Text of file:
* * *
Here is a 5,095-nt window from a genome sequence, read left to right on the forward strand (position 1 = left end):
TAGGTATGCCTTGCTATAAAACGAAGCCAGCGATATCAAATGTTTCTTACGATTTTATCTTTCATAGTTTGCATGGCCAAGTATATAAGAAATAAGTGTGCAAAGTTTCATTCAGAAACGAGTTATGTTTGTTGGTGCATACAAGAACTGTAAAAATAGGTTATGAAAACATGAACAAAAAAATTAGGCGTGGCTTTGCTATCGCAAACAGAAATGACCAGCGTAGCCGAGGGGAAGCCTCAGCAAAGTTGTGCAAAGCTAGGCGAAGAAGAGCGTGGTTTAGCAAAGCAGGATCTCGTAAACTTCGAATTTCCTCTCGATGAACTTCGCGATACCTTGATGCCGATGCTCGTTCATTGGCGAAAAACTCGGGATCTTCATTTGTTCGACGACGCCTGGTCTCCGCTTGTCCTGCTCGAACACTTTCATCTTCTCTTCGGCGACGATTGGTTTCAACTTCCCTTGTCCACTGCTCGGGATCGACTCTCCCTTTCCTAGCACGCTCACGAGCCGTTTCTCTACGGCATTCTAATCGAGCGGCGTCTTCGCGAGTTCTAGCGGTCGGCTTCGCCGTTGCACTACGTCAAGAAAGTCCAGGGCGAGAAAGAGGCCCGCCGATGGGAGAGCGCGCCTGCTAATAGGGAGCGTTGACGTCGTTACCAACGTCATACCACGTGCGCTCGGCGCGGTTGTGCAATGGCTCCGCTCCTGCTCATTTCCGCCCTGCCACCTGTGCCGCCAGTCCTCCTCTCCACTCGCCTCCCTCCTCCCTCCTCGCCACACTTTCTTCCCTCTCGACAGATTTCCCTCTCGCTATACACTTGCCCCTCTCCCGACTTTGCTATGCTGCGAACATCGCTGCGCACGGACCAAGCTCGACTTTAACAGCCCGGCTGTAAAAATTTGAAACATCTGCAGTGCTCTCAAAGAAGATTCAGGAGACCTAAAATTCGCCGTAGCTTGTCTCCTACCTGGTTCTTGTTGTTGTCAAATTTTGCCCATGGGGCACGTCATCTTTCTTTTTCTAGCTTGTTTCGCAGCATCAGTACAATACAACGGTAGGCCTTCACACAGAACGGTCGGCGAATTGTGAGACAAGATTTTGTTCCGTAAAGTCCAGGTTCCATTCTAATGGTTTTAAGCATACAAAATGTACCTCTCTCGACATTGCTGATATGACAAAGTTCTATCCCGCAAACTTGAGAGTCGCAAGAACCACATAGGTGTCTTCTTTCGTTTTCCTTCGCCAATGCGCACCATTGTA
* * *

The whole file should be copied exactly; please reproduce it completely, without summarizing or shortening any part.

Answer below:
Here is a 5,095-nt window from a genome sequence, read left to right on the forward strand (position 1 = left end):
TAGGTATGCCTTGCTATAAAACGAAGCCAGCGATATCAAATGTTTCTTACGATTTTATCTTTCATAGTTTGCATGGCCAAGTATATAAGAAATAAGTGTGCAAAGTTTCATTCAGAAACGAGTTATGTTTGTTGGTGCATACAAGAACTGTAAAAATAGGTTATGAAAACATGAACAAAAAAATTAGGCGTGGCTTTGCTATCGCAAACAGAAATGACCAGCGTAGCCGAGGGGAAGCCTCAGCAAAGTTGTGCAAAGCTAGGCGAAGAAGAGCGTGGTTTAGCAAAGCAGGATCTCGTAAACTTCGAATTTCCTCTCGATGAACTTCGCGATACCTTGATGCCGATGCTCGTTCATTGGCGAAAAACTCGGGATCTTCATTTGTTCGACGACGCCTGGTCTCCGCTTGTCCTGCTCGAACACTTTCATCTTCTCTTCGGCGACGATTGGTTTCAACTTCCCTTGTCCACTGCTCGGGATCGACTCTCCCTTTCCTAGCACGCTCACGAGCCGTTTCTCTACGGCATTCTAATCGAGCGGCGTCTTCGCGAGTTCTAGCGGTCGGCTTCGCCGTTGCACTACGTCAAGAAAGTCCAGGGCGAGAAAGAGGCCCGCCGATGGGAGAGCGCGCCTGCTAATAGGGAGCGTTGACGTCGTTACCAACGTCATACCACGTGCGCTCGGCGCGGTTGTGCAATGGCTCCGCTCCTGCTCATTTCCGCCCTGCCACCTGTGCCGCCAGTCCTCCTCTCCACTCGCCTCCCTCCTCCCTCCTCGCCACACTTTCTTCCCTCTCGACAGATTTCCCTCTCGCTATACACTTGCCCCTCTCCCGACTTTGCTATGCTGCGAACATCGCTGCGCACGGACCAAGCTCGACTTTAACAGCCCGGCTGTAAAAATTTGAAACATCTGCAGTGCTCTCAAAGAAGATTCAGGAGACCTAAAATTCGCCGTAGCTTGTCTCCTACCTGGTTCTTGTTGTTGTCAAATTTTGCCCATGGGGCACGTCATCTTTCTTTTTCTAGCTTGTTTCGCAGCATCAGTACAATACAACGGTAGGCCTTCACACAGAACGGTCGGCGAATTGTGAGACAAGATTTTGTTCCGTAAAGTCCAGGTTCCATTCTAATGGTTTTAAGCATACAAAATGTACCTCTCTCGACATTGCTGATATGACAAAGTTCTATCCCGCAAACTTGAGAGTCGCAAGAACCACATAGGTGTCTTCTTTCGTTTTCCTTCGCCAATGCGCACCATTGTA